A Funky Thermometer
If your turkey has a pre-inserted pop-up timer — most turkeys you buy from the grocery store do — you don't have to worry about using a separate meat thermometer. When the turkey's timer pops up, it's signaling to you the bird is done. Here's how it works:
A pop-up timer found in a turkey or chicken normally has four parts (see image above):
- A: The stick that pops up (typically red)
- B: The outer case (typically white or light blue)
- C: A spring
- D: Piece of soft metal similar to solder
The soft metal (D in the image) is solid at room temperature but turns to a liquid (melts) at about 165 degrees Fahrenheit (73 degrees Celsius). When the metal melts, it releases the red stick (A) and the spring (C) pops up the stick so you know the turkey is done.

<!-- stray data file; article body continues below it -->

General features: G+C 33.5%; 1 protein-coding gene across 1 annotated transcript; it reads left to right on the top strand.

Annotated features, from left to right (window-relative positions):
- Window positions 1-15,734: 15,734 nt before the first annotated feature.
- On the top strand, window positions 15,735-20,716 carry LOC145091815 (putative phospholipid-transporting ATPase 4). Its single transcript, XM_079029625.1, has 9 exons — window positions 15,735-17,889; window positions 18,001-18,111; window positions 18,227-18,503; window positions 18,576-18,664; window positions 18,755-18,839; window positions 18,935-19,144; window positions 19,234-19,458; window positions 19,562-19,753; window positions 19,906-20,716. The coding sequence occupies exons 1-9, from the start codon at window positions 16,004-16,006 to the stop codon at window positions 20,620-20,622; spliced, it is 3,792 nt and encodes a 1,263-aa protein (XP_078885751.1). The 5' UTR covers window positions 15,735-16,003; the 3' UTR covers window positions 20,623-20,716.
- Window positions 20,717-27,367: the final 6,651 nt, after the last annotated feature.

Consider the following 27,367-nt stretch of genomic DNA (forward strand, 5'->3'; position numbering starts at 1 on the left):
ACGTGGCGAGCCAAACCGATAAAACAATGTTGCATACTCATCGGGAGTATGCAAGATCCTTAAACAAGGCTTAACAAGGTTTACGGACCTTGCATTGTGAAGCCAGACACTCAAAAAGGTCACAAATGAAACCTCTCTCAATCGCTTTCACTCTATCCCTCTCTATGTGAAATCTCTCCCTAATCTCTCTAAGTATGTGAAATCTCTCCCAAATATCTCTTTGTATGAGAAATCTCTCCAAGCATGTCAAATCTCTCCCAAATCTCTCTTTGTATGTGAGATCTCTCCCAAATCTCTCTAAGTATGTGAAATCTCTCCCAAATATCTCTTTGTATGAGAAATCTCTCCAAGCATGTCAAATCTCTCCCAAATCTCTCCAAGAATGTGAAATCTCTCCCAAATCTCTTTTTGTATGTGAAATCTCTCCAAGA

Turkey is done when it reaches 165 degrees Fahrenheit (73 degrees Celsius). If your turkey didn't include a pop-up timer, you can use a meat thermometer to check the internal temperature for doneness. Simply insert the thermometer into the innermost part of the turkey's thigh and wing, and the thickest part of the breast, being sure not to hit bone. If it registers 165 degrees Fahrenheit, it's done.
One little-known fact is that these timers are reusable. If you dip the tip in hot water it will re-melt the metal and you can push the pop-up piece back into place. Then let it cool, and the pop-up piece will be back in its original position — ready to use again.
Originally Published: Nov 15, 2017
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More Great Links
- Krulwich, Robert. "First Thanksgiving Dinner: No Turkeys. No Ladies. No Pies." NPR. Nov. 23, 2011 (Nov. 10, 2020) https://www.npr.org/sections/krulwich/2010/11/22/131516586/who-brought-the-turkey-the-truth-about-the-first-thanksgiving